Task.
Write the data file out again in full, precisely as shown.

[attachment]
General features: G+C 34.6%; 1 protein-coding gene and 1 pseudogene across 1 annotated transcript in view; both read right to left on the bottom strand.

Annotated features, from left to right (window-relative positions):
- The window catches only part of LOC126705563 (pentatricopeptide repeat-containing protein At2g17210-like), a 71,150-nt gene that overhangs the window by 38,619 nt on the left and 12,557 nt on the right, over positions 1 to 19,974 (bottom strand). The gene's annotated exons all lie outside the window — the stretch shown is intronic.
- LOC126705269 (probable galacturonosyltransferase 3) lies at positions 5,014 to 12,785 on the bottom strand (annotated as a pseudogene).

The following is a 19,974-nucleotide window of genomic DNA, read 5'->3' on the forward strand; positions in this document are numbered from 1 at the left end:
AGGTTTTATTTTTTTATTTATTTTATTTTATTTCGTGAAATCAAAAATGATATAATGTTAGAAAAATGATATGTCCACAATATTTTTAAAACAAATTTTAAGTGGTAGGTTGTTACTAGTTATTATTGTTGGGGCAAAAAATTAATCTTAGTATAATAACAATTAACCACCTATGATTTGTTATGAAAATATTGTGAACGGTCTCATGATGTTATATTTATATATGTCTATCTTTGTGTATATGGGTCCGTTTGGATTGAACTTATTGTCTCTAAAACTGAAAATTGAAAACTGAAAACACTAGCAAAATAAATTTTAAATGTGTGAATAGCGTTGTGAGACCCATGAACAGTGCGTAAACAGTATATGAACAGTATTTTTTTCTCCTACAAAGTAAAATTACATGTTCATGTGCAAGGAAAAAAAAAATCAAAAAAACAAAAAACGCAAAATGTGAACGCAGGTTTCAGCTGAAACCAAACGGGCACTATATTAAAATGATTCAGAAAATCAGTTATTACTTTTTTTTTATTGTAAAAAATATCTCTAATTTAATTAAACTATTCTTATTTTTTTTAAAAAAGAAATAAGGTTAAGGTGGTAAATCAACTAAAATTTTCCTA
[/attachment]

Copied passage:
General features: G+C 34.6%; 1 protein-coding gene and 1 pseudogene across 1 annotated transcript in view; both read right to left on the bottom strand.

Annotated features, from left to right (window-relative positions):
- The window catches only part of LOC126705563 (pentatricopeptide repeat-containing protein At2g17210-like), a 71,150-nt gene that overhangs the window by 38,619 nt on the left and 12,557 nt on the right, over positions 1 to 19,974 (bottom strand). The gene's annotated exons all lie outside the window — the stretch shown is intronic.
- LOC126705269 (probable galacturonosyltransferase 3) lies at positions 5,014 to 12,785 on the bottom strand (annotated as a pseudogene).

The following is a 19,974-nucleotide window of genomic DNA, read 5'->3' on the forward strand; positions in this document are numbered from 1 at the left end:
AGGTTTTATTTTTTTATTTATTTTATTTTATTTCGTGAAATCAAAAATGATATAATGTTAGAAAAATGATATGTCCACAATATTTTTAAAACAAATTTTAAGTGGTAGGTTGTTACTAGTTATTATTGTTGGGGCAAAAAATTAATCTTAGTATAATAACAATTAACCACCTATGATTTGTTATGAAAATATTGTGAACGGTCTCATGATGTTATATTTATATATGTCTATCTTTGTGTATATGGGTCCGTTTGGATTGAACTTATTGTCTCTAAAACTGAAAATTGAAAACTGAAAACACTAGCAAAATAAATTTTAAATGTGTGAATAGCGTTGTGAGACCCATGAACAGTGCGTAAACAGTATATGAACAGTATTTTTTTCTCCTACAAAGTAAAATTACATGTTCATGTGCAAGGAAAAAAAAAATCAAAAAAACAAAAAACGCAAAATGTGAACGCAGGTTTCAGCTGAAACCAAACGGGCACTATATTAAAATGATTCAGAAAATCAGTTATTACTTTTTTTTTATTGTAAAAAATATCTCTAATTTAATTAAACTATTCTTATTTTTTTTAAAAAAGAAATAAGGTTAAGGTGGTAAATCAACTAAAATTTTCCTA